Pignanelli; "A person extremely intolerant of creeds, beliefs, etc., other than his/her own." Such is the standard dictionary definition of a bigot. Unfortunately, this describes too many Americans, because of their personal view toward Mormons.
Polls indicate that approximately 20 percent of Americans will never vote for a Mormon candidate for president. More troubling, a recent survey (reported in this newspaper a week ago) revealed 40 percent of college faculty across the country possess an unfavorable view of Mormons. Web sites and propaganda generated by many mainstream Protestant denominations display even worse hostility. This emotion was highlighted by the Rev. Al Sharpton's nonsensical utterance that the LDS do not "really believe in God."
Reminder: A person who judges another's character on the basis of religion, ethnic origin, color or sexual orientation IS A BIGOT! It is outrageous this conduct still exists in 21st-century America. How can the intellectual elite of our universities prejudge persons they never met on the basis of religion, and admit to it? (No doubt, if the word "Jew" or "black" was substituted for Mormon, these enlightened individuals would offer more affectionate responses.) Thousands of Americans casually proclaim they will not support Mitt Romney for president because he is a Mormon. Our Founding Fathers were repulsed by similar discrimination and placed in the United States Constitution a prohibition against a religious test in selecting officials.
Granted, Mormons hold some views quirky to most Americans. But peel back the covers of any mainstream religion and you will find strange beliefs and a troubled history. For over 150 years, the LDS faith produced adherents committed to the advancement of our society and the welfare of fellow human beings. Mormons have not committed a huge crime that excuses prejudice.When I confront my LDS friends (loudly, with arms waving) about responding to these horrible insults, the usual reaction is a shrug of the shoulders and a mumble "what can one do about it?" But something has to be done. Insidious discrimination, whether against Mormons or others, is a disease that permeates all the fabric of our country. Both Mormons and non-Mormons, in a very public manner, must paint this intolerance for what it is: bigotry. This is not the time for passive-aggressive behavior. Indeed, these narrow-minded fools will learn that there are serious ramifications for their stupidity, if we aggressively counter religious discrimination. We may not be able to convince the bigots overnight, but we can at least shame them out of releasing their poisonous thoughts.
Webb: As he's a Utahn not of the LDS faith, it's nice of Frank to come to the defense of Mormons. Clearly, these are interesting times for the LDS Church. The presidential candidacy of Mitt Romney has focused intense worldwide attention on Romney and, by extension, his church. Rightly or wrongly, for better or for worse, Romney and the church are inextricably bound together in the eyes of many people. More Romney/Mormon stories have been published in the national and international news media than can be counted.
The scrutiny is especially intense because Romney is doing remarkably well in the campaign. Many pundits expected him to fade, but he is running as good a race as any of the front-runners. Instead of falling behind, he seems to be picking up momentum in the states and the activities that really count this early in the contest.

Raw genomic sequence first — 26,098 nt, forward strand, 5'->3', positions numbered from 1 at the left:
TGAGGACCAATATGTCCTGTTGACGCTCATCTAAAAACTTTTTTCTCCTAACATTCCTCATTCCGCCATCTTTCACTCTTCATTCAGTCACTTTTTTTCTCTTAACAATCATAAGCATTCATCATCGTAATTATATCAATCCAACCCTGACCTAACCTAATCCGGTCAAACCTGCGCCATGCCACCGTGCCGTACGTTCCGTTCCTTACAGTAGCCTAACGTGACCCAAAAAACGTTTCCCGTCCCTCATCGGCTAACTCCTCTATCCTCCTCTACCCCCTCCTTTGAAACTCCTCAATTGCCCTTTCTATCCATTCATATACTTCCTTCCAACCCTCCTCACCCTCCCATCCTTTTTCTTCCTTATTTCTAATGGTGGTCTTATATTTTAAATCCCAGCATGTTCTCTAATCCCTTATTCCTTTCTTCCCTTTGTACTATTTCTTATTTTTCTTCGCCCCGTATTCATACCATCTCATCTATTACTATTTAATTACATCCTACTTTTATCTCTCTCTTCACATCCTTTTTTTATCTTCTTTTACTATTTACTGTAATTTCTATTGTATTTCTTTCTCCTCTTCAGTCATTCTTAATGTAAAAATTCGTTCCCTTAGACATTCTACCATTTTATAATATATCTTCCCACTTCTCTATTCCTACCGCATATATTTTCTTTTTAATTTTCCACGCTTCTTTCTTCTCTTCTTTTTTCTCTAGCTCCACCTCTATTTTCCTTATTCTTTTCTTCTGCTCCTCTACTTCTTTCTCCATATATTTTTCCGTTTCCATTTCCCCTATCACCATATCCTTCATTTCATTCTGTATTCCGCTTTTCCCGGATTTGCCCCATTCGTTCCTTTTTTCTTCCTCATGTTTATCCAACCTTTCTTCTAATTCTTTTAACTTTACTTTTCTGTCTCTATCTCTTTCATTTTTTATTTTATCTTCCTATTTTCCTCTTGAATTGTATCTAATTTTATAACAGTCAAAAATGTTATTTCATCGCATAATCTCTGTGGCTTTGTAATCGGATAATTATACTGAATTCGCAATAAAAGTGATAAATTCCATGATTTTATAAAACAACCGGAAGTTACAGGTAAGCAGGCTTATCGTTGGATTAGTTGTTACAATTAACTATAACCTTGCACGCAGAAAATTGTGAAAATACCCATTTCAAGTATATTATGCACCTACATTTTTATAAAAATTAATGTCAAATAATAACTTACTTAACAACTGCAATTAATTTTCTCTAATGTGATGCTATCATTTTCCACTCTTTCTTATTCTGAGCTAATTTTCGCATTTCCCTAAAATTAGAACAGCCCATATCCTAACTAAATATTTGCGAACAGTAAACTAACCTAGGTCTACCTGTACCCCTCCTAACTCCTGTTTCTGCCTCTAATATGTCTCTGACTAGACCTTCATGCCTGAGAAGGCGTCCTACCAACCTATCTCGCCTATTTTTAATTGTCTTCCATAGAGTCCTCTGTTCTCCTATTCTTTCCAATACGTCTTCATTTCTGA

Being a focal point in the race to become the leader of the most powerful nation on Earth obviously isn't for the faint-of-heart. It's a little like the Utah Jazz making the playoffs. It's a whole new level of competition. The intensity picks up dramatically. Each play is crucial. Every move is scrutinized by millions of people worldwide. Mistakes are magnified.
And, clearly, the play gets rougher. There are hard body checks, a lot of pushing and shoving and, yes, some elbows and cheap shots. But as rough and aggressive as the play is, it's a lot better to be out on the court competing than be home fishing.
In the long run, both the Jazz and Romney (and the LDS Church) will be much better off for having spent some time in the spotlight, playing at this level, being knocked around a little, working through the tough times.
And while I agree with Frank that bigots need to be confronted, perhaps just the right attitude in basketball games or presidential campaigns (or life) has been displayed by Derek Fisher: Play hardnosed ball with focus and intensity but, remember, this is the big-time. These are the playoffs. Playing at this level means you're going to take some hits and cheap shots. If you retaliate, lose your temper or hold grudges you lose the mind-game.And when the game is over, you might even go up to your antagonist (the one who just flattened you with an elbow to the head) and give him a hug.
Republican LaVarr Webb was policy deputy to Gov. Mike Leavitt and Deseret News managing editor. He now is a political consultant and lobbyist. E-mail: email@example.com. Democrat Frank Pignanelli is a Salt Lake attorney, lobbyist and political adviser. A former candidate for Salt Lake mayor, Pignanelli served 10 years in the Utah House of Representatives, six years as House minority leader. E-mail: firstname.lastname@example.org.